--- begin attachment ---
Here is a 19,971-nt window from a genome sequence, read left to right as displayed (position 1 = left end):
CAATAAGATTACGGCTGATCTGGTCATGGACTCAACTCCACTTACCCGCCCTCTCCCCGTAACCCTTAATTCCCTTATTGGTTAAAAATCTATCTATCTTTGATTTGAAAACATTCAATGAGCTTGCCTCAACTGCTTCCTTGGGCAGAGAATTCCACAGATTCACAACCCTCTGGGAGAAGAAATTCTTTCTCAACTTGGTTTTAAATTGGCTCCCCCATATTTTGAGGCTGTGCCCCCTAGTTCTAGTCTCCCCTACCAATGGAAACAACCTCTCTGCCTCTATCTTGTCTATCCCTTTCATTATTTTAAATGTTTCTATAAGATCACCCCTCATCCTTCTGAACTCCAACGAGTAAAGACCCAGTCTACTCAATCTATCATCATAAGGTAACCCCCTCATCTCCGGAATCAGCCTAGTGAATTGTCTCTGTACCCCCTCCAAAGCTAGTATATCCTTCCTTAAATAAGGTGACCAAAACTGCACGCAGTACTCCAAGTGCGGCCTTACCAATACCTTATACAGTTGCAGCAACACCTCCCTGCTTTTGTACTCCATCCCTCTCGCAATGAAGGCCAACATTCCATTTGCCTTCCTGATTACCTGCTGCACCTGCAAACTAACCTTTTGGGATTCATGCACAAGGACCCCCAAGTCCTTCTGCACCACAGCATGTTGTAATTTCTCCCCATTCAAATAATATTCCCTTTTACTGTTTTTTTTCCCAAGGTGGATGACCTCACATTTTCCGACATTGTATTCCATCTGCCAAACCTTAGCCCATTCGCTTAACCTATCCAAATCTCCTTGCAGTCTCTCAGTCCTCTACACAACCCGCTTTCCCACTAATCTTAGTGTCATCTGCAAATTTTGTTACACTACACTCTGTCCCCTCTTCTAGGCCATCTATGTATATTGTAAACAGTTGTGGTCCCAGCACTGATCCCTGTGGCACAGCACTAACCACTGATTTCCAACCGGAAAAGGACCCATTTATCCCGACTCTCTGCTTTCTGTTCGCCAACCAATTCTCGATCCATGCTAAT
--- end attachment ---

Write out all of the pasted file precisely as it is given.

Here is a 19,971-nt window from a genome sequence, read left to right as displayed (position 1 = left end):
CAATAAGATTACGGCTGATCTGGTCATGGACTCAACTCCACTTACCCGCCCTCTCCCCGTAACCCTTAATTCCCTTATTGGTTAAAAATCTATCTATCTTTGATTTGAAAACATTCAATGAGCTTGCCTCAACTGCTTCCTTGGGCAGAGAATTCCACAGATTCACAACCCTCTGGGAGAAGAAATTCTTTCTCAACTTGGTTTTAAATTGGCTCCCCCATATTTTGAGGCTGTGCCCCCTAGTTCTAGTCTCCCCTACCAATGGAAACAACCTCTCTGCCTCTATCTTGTCTATCCCTTTCATTATTTTAAATGTTTCTATAAGATCACCCCTCATCCTTCTGAACTCCAACGAGTAAAGACCCAGTCTACTCAATCTATCATCATAAGGTAACCCCCTCATCTCCGGAATCAGCCTAGTGAATTGTCTCTGTACCCCCTCCAAAGCTAGTATATCCTTCCTTAAATAAGGTGACCAAAACTGCACGCAGTACTCCAAGTGCGGCCTTACCAATACCTTATACAGTTGCAGCAACACCTCCCTGCTTTTGTACTCCATCCCTCTCGCAATGAAGGCCAACATTCCATTTGCCTTCCTGATTACCTGCTGCACCTGCAAACTAACCTTTTGGGATTCATGCACAAGGACCCCCAAGTCCTTCTGCACCACAGCATGTTGTAATTTCTCCCCATTCAAATAATATTCCCTTTTACTGTTTTTTTTCCCAAGGTGGATGACCTCACATTTTCCGACATTGTATTCCATCTGCCAAACCTTAGCCCATTCGCTTAACCTATCCAAATCTCCTTGCAGTCTCTCAGTCCTCTACACAACCCGCTTTCCCACTAATCTTAGTGTCATCTGCAAATTTTGTTACACTACACTCTGTCCCCTCTTCTAGGCCATCTATGTATATTGTAAACAGTTGTGGTCCCAGCACTGATCCCTGTGGCACAGCACTAACCACTGATTTCCAACCGGAAAAGGACCCATTTATCCCGACTCTCTGCTTTCTGTTCGCCAACCAATTCTCGATCCATGCTAAT